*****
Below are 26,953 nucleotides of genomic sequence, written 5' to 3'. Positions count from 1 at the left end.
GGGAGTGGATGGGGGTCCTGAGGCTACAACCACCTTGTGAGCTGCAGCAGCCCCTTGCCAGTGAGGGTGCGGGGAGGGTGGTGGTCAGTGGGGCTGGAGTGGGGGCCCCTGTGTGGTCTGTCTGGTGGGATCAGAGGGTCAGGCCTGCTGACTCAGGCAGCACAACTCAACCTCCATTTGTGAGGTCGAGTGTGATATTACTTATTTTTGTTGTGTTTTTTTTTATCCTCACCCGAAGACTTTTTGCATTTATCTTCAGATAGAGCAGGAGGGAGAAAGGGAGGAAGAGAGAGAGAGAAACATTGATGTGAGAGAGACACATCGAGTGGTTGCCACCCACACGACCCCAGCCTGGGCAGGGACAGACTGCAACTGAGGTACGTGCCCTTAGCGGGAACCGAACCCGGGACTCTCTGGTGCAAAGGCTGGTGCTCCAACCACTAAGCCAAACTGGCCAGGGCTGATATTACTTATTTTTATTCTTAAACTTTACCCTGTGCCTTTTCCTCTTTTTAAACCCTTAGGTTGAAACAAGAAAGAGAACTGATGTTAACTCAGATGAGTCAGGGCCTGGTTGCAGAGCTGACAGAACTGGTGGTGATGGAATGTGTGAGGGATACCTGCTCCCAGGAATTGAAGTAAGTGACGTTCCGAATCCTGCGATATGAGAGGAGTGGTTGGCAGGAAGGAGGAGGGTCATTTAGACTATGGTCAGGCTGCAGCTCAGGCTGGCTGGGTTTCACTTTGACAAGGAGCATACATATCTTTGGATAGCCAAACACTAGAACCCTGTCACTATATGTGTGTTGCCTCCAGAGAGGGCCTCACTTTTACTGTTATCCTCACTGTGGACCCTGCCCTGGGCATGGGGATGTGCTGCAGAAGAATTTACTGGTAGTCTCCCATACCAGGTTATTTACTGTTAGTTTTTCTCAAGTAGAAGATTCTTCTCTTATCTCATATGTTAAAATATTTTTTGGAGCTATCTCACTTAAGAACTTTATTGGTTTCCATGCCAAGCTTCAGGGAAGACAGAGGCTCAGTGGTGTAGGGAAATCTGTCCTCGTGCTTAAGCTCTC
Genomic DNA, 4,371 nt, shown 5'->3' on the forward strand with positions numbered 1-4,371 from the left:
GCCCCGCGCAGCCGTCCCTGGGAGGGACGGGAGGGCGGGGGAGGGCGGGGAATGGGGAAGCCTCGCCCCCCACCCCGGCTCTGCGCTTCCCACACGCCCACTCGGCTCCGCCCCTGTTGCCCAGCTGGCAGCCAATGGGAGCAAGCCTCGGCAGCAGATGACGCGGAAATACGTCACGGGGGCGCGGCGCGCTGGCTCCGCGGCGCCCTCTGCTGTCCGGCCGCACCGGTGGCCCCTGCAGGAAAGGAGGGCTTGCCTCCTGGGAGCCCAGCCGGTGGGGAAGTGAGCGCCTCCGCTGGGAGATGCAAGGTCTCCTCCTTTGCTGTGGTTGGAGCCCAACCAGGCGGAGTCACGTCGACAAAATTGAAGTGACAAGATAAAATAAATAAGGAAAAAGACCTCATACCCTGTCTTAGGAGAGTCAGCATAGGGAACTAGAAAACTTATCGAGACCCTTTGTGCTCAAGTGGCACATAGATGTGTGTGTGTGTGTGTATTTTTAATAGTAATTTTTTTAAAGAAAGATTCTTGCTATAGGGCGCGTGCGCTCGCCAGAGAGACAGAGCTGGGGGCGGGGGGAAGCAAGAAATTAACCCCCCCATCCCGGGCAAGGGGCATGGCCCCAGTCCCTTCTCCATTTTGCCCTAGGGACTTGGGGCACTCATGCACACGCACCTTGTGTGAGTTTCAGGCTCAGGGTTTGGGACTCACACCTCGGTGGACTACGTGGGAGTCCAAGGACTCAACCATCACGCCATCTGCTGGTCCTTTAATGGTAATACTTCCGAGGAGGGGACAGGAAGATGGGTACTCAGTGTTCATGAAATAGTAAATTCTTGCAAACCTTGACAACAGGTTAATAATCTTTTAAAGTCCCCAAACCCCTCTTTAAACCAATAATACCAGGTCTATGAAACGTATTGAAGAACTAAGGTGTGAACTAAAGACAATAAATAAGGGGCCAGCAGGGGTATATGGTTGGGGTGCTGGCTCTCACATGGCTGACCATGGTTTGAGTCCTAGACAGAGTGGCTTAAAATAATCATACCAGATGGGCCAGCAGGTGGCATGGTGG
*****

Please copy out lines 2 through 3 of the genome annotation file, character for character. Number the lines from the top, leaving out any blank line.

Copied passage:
GGGAGTGGATGGGGGTCCTGAGGCTACAACCACCTTGTGAGCTGCAGCAGCCCCTTGCCAGTGAGGGTGCGGGGAGGGTGGTGGTCAGTGGGGCTGGAGTGGGGGCCCCTGTGTGGTCTGTCTGGTGGGATCAGAGGGTCAGGCCTGCTGACTCAGGCAGCACAACTCAACCTCCATTTGTGAGGTCGAGTGTGATATTACTTATTTTTGTTGTGTTTTTTTTTATCCTCACCCGAAGACTTTTTGCATTTATCTTCAGATAGAGCAGGAGGGAGAAAGGGAGGAAGAGAGAGAGAGAAACATTGATGTGAGAGAGACACATCGAGTGGTTGCCACCCACACGACCCCAGCCTGGGCAGGGACAGACTGCAACTGAGGTACGTGCCCTTAGCGGGAACCGAACCCGGGACTCTCTGGTGCAAAGGCTGGTGCTCCAACCACTAAGCCAAACTGGCCAGGGCTGATATTACTTATTTTTATTCTTAAACTTTACCCTGTGCCTTTTCCTCTTTTTAAACCCTTAGGTTGAAACAAGAAAGAGAACTGATGTTAACTCAGATGAGTCAGGGCCTGGTTGCAGAGCTGACAGAACTGGTGGTGATGGAATGTGTGAGGGATACCTGCTCCCAGGAATTGAAGTAAGTGACGTTCCGAATCCTGCGATATGAGAGGAGTGGTTGGCAGGAAGGAGGAGGGTCATTTAGACTATGGTCAGGCTGCAGCTCAGGCTGGCTGGGTTTCACTTTGACAAGGAGCATACATATCTTTGGATAGCCAAACACTAGAACCCTGTCACTATATGTGTGTTGCCTCCAGAGAGGGCCTCACTTTTACTGTTATCCTCACTGTGGACCCTGCCCTGGGCATGGGGATGTGCTGCAGAAGAATTTACTGGTAGTCTCCCATACCAGGTTATTTACTGTTAGTTTTTCTCAAGTAGAAGATTCTTCTCTTATCTCATATGTTAAAATATTTTTTGGAGCTATCTCACTTAAGAACTTTATTGGTTTCCATGCCAAGCTTCAGGGAAGACAGAGGCTCAGTGGTGTAGGGAAATCTGTCCTCGTGCTTAAGCTCTC
Genomic DNA, 4,371 nt, shown 5'->3' on the forward strand with positions numbered 1-4,371 from the left: